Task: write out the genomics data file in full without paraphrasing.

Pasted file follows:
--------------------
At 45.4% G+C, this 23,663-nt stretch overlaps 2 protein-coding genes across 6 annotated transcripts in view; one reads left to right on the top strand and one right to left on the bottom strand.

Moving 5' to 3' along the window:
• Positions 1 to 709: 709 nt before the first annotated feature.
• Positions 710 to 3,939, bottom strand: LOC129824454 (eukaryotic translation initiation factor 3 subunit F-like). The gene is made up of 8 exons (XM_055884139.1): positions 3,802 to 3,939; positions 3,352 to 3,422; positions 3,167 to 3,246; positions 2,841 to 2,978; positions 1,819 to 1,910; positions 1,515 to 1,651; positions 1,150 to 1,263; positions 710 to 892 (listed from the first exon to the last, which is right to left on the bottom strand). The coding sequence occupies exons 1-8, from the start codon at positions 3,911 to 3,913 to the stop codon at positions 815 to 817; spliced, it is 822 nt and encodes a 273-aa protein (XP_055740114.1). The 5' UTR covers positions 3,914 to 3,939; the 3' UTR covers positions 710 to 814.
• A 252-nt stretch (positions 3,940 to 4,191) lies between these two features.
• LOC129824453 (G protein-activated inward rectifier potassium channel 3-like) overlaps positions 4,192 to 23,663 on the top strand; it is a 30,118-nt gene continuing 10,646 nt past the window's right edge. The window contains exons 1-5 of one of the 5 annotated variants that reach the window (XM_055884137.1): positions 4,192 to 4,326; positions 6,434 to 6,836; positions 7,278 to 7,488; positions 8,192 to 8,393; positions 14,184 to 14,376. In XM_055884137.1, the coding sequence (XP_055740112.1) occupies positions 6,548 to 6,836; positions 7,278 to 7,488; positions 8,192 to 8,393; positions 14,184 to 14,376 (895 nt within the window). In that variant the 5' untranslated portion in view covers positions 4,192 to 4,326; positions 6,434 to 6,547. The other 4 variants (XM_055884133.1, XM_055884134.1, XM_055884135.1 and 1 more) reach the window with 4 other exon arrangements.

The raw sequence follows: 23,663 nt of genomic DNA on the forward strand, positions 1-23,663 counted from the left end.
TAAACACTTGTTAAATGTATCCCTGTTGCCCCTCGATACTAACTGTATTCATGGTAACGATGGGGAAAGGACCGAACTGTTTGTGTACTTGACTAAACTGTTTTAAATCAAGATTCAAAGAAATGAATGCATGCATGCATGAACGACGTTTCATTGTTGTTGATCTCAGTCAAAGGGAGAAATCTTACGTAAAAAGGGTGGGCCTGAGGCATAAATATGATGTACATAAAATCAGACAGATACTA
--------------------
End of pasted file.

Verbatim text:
At 45.4% G+C, this 23,663-nt stretch overlaps 2 protein-coding genes across 6 annotated transcripts in view; one reads left to right on the top strand and one right to left on the bottom strand.

Moving 5' to 3' along the window:
• Positions 1 to 709: 709 nt before the first annotated feature.
• Positions 710 to 3,939, bottom strand: LOC129824454 (eukaryotic translation initiation factor 3 subunit F-like). The gene is made up of 8 exons (XM_055884139.1): positions 3,802 to 3,939; positions 3,352 to 3,422; positions 3,167 to 3,246; positions 2,841 to 2,978; positions 1,819 to 1,910; positions 1,515 to 1,651; positions 1,150 to 1,263; positions 710 to 892 (listed from the first exon to the last, which is right to left on the bottom strand). The coding sequence occupies exons 1-8, from the start codon at positions 3,911 to 3,913 to the stop codon at positions 815 to 817; spliced, it is 822 nt and encodes a 273-aa protein (XP_055740114.1). The 5' UTR covers positions 3,914 to 3,939; the 3' UTR covers positions 710 to 814.
• A 252-nt stretch (positions 3,940 to 4,191) lies between these two features.
• LOC129824453 (G protein-activated inward rectifier potassium channel 3-like) overlaps positions 4,192 to 23,663 on the top strand; it is a 30,118-nt gene continuing 10,646 nt past the window's right edge. The window contains exons 1-5 of one of the 5 annotated variants that reach the window (XM_055884137.1): positions 4,192 to 4,326; positions 6,434 to 6,836; positions 7,278 to 7,488; positions 8,192 to 8,393; positions 14,184 to 14,376. In XM_055884137.1, the coding sequence (XP_055740112.1) occupies positions 6,548 to 6,836; positions 7,278 to 7,488; positions 8,192 to 8,393; positions 14,184 to 14,376 (895 nt within the window). In that variant the 5' untranslated portion in view covers positions 4,192 to 4,326; positions 6,434 to 6,547. The other 4 variants (XM_055884133.1, XM_055884134.1, XM_055884135.1 and 1 more) reach the window with 4 other exon arrangements.

The raw sequence follows: 23,663 nt of genomic DNA on the forward strand, positions 1-23,663 counted from the left end.
TAAACACTTGTTAAATGTATCCCTGTTGCCCCTCGATACTAACTGTATTCATGGTAACGATGGGGAAAGGACCGAACTGTTTGTGTACTTGACTAAACTGTTTTAAATCAAGATTCAAAGAAATGAATGCATGCATGCATGAACGACGTTTCATTGTTGTTGATCTCAGTCAAAGGGAGAAATCTTACGTAAAAAGGGTGGGCCTGAGGCATAAATATGATGTACATAAAATCAGACAGATACTA